My research is on Smart Electronic Systems. The key aspects of the smart electronics are Energy-Smart, Security-Smart, and Response-Smart. Energy-Smart ensures that energy consumption of consumer electronics is minimal for longer battery life. Security-Smart deals with the security/protection of electronics systems as well as that of the information/media that these systems capture, process, or store. Response-Smart refers to accurate sensing, intelligent processing, and fast actuation/response. The research can be classified into the following inter-related categories:
- Consumer Electronics for Smart Cities
- Application-Specific Things for Efficient Edge Computing
- Methodologies for Digital and Mixed-Signal Hardware
Breadth and depth are essential in order to establish a sustainable, active, and high impact research program with strong scholastic output. Depth in research is necessary to explore the underlying fundamental principles and breadth is needed to broaden knowledge and skills so as to remain vigilant and versatile for the ever changing science and technology trends. While individual identity is crucial, interdepartmental, interuniversity, and university-industrial collaborations are essential for high-impact cutting-edge low-power high-performance secure electronic systems research that essentially deals with the fastest growing technologies humankind has known. External funding is very much essential for a high quality, sustainable and productive research program. Funding is used to attract high-quality students and hiring researchers, which is vital for research productivity and output. Various Federal agencies and departments such as the National Science Foundation (NSF), Air Force Research, Department of Energy, and Defense Advanced Research Projects Agency (DARPA) provide funding for research. Moreover, it is of importance to approach various industries for their support and collaboration directly as well as through consortiums, such as the Semiconductor Research Corporation (SRC).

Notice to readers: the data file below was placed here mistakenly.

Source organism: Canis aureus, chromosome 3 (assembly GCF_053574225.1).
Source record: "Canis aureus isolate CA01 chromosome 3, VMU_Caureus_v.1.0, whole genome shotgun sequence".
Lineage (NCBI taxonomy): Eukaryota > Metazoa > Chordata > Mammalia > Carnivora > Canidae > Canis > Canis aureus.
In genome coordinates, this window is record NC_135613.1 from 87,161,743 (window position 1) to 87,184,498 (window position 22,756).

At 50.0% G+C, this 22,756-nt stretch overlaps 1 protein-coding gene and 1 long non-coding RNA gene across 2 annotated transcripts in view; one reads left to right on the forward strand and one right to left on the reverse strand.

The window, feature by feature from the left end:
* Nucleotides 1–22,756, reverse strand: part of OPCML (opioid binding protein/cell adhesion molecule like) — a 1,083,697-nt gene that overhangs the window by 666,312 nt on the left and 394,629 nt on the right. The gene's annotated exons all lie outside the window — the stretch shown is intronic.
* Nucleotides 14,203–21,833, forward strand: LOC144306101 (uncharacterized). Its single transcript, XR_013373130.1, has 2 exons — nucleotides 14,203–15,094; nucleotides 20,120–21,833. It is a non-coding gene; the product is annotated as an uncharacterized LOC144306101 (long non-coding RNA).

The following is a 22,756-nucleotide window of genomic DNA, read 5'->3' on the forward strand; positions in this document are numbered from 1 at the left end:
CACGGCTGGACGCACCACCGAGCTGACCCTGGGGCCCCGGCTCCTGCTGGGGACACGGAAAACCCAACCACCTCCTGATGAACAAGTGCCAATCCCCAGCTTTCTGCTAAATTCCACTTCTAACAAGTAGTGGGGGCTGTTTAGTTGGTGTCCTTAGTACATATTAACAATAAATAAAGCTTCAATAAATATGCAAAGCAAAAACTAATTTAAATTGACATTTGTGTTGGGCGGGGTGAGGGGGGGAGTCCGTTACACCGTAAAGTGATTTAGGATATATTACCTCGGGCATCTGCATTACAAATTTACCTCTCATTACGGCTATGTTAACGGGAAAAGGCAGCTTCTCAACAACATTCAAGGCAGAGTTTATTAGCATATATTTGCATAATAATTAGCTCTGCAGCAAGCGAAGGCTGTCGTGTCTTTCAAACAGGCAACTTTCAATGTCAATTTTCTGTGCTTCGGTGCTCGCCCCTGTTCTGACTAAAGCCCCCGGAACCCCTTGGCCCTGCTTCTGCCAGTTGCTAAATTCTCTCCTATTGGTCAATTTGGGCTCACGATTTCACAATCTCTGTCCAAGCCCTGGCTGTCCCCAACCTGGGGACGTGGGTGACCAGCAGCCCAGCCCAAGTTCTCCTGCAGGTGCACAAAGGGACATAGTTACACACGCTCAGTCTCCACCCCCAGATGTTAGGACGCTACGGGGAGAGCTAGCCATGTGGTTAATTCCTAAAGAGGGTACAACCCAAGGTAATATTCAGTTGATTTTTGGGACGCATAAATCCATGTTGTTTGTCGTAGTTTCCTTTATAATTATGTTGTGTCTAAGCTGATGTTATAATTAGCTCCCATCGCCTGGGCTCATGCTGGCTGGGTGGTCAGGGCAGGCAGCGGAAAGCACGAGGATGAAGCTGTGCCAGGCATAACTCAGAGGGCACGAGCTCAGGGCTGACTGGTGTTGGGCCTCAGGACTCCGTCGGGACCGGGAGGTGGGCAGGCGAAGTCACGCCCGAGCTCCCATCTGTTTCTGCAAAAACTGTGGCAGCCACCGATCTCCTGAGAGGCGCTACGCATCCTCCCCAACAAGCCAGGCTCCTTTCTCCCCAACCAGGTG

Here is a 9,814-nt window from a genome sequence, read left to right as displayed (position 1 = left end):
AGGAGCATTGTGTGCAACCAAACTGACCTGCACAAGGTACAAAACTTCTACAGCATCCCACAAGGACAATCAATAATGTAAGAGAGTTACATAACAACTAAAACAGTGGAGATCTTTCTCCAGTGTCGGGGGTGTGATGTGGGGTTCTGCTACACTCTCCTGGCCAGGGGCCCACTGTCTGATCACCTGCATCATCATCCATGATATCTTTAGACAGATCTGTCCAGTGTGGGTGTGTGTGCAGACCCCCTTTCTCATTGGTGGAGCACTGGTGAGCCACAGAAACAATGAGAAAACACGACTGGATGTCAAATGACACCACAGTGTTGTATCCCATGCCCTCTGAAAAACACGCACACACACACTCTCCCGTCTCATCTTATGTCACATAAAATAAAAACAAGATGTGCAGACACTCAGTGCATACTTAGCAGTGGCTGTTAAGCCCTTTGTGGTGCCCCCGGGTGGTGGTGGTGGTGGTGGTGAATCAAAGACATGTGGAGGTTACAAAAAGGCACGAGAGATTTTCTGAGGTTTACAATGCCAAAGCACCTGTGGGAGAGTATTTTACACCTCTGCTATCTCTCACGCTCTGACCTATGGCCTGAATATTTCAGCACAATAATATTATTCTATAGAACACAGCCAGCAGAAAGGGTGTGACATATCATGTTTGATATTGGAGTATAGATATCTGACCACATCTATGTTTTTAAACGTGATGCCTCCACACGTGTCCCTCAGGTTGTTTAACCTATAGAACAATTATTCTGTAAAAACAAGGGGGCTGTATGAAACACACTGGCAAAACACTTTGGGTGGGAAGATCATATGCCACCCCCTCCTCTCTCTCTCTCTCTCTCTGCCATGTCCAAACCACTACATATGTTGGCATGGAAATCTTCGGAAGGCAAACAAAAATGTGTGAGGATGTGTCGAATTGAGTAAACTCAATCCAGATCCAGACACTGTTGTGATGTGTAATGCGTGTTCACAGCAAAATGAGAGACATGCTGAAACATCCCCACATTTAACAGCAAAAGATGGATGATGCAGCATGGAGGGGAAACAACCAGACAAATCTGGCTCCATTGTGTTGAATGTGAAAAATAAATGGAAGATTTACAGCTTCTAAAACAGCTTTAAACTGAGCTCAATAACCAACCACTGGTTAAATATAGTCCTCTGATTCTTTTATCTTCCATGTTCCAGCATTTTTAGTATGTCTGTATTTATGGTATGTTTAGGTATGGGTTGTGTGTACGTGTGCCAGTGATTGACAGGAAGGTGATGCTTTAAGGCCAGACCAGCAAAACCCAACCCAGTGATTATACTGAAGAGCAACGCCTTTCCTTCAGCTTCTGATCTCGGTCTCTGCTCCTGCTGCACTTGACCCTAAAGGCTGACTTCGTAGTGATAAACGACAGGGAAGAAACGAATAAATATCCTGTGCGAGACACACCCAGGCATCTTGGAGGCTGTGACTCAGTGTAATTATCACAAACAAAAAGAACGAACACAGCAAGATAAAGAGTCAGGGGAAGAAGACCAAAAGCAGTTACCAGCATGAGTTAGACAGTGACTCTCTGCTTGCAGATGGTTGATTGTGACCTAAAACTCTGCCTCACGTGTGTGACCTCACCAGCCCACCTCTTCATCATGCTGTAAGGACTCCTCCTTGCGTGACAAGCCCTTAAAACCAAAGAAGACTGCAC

A. Description of Current Research Interests
(1) Consumer Electronic Systems for Smart Cities